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More screening, more lives saved say Cancer Society

[8 August 2018]

The Cancer Society welcome the positive review of the National Bowel Screening Programme released today .

“The report confirming that bowel screening is the single most important intervention to reduce impact of bowel cancer in our community, thereby saving more lives- this is great news,” says Dr Chris Jackson, Oncologist and Cancer Society Medical Director.

The report supports the ongoing roll-out of the programme while at the same time making a number of recommendations to support its continued improvement.

“We have one of the highest rates of bowel cancer in the world and screening is crucial to addressing this.”

Once the National Bowel Screening Programme is fully implemented it is estimated that as many as 500-700 cancers each year will be detected early.

The Cancer Society say the report contains many positives and are delighted with the Government’s commitment to the roll–out of screening around the country.

A greater focus on equity of outcomes, including increased engagement with Māori and Pacific peoples, is welcomed by the Cancer Society.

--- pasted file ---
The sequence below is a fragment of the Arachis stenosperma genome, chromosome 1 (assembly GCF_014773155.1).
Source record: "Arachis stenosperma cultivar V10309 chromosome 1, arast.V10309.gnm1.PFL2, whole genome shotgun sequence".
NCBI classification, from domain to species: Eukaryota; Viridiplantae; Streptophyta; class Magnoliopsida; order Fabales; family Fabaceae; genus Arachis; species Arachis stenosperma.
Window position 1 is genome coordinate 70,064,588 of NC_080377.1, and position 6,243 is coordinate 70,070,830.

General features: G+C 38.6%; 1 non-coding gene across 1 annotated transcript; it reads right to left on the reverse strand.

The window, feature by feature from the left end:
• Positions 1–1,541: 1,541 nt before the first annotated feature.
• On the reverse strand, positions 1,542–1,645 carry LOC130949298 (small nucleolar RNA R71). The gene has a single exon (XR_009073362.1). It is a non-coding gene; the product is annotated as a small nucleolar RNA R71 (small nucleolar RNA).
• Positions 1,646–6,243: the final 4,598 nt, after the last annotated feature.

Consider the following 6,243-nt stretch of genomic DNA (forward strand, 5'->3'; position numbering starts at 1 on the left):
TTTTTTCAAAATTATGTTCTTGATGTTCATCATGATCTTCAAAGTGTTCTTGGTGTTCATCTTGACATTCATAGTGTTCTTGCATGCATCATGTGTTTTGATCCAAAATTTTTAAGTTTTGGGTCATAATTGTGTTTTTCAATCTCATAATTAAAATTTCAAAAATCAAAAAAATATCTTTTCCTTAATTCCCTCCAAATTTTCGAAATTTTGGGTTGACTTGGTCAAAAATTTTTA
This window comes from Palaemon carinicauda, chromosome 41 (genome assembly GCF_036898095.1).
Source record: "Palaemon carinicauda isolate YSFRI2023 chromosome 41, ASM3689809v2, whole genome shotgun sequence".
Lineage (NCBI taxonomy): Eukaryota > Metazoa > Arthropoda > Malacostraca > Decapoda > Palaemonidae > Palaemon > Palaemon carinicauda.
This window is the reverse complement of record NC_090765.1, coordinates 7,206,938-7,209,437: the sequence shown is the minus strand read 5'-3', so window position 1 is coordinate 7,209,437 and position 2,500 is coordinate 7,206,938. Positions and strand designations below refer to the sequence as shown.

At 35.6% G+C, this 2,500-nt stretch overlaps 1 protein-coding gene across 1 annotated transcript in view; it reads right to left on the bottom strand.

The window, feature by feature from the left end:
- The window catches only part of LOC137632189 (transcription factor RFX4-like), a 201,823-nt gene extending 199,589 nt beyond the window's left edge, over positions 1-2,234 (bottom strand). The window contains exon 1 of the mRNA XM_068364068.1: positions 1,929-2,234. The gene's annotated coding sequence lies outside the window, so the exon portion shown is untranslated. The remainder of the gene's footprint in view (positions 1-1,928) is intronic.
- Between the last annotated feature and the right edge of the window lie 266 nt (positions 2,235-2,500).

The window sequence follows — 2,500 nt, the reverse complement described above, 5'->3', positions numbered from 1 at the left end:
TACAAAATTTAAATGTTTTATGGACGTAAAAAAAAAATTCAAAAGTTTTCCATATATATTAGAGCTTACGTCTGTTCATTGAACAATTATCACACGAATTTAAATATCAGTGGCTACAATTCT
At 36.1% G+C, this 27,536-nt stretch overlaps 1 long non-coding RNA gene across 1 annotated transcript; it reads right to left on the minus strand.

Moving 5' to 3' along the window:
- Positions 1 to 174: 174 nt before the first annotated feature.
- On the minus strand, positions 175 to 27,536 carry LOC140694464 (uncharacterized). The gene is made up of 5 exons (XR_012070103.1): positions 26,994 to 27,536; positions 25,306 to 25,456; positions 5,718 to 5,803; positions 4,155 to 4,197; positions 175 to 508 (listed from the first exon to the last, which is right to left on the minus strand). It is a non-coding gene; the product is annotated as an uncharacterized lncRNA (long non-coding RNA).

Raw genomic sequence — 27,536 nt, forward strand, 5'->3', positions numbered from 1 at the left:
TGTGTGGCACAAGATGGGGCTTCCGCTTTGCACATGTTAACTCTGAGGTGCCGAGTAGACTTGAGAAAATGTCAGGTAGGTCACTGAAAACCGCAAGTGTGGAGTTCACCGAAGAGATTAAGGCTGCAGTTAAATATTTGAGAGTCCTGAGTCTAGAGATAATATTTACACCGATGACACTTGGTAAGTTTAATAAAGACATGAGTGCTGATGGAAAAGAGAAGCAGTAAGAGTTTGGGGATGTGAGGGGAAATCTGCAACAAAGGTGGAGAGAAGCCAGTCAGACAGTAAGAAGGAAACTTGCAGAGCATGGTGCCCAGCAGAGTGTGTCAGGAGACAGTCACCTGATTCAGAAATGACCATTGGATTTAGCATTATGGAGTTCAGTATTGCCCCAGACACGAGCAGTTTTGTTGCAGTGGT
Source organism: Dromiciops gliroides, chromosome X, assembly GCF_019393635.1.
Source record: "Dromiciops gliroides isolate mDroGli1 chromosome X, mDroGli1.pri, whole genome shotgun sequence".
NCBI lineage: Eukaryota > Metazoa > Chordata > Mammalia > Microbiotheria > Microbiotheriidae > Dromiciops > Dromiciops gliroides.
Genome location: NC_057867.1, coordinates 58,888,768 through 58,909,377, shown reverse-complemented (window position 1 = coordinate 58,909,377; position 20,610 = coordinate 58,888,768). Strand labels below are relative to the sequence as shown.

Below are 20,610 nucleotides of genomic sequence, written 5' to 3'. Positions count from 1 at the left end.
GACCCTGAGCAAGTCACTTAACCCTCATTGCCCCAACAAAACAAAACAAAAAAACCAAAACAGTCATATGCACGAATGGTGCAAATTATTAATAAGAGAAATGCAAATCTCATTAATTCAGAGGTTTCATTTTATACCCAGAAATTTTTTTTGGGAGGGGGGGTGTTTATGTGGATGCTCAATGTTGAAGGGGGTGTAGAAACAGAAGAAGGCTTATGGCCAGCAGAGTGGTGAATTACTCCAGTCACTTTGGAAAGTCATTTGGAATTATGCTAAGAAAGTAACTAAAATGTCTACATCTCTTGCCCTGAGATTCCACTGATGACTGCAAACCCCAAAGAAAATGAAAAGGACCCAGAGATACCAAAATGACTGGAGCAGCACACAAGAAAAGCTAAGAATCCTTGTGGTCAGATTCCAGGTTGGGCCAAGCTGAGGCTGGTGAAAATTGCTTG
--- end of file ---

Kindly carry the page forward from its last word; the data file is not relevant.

“We know that Māori have worse outcomes for bowel cancer than non-Māori once diagnosed, and that high participation in screening for Māori is crucial. We strongly endorse the recommendation to strengthen the equity focus and Māori leadership within the programme, “says Chris Jackson.

“There’s been some teething problems for the programme but this report addresses these, making recommendations that the Government have accepted.

“We’re very pleased to see that workforce development is included in the recommendations. We have wonderful, hard-working clinicians in this country and they need to be supported in the work they do,” Mike Kernaghan, Cancer Society Chief Executive says.

Earlier this year thousands of people missed out on invitations to take part in bowel screening. The Cancer Society say that strengthening the project management, reviewing IT governance and developing a dedicated IT system is spot-on to make sure people don’t miss out again.

“By accepting the recommendations in the report the Ministry of Health is showing us that they are doing everything possible to avoid a repeat of the issues identified.

“The New Zealand public should feel much reassurance in this.”

“We look forward to the funding commitments to support colonoscopy workforce development, IT infrastructure, and equity focused leadership,” Dr Chris Jackson says.

“We would encourage all eligible kiwis to get screened in this world class programme.”


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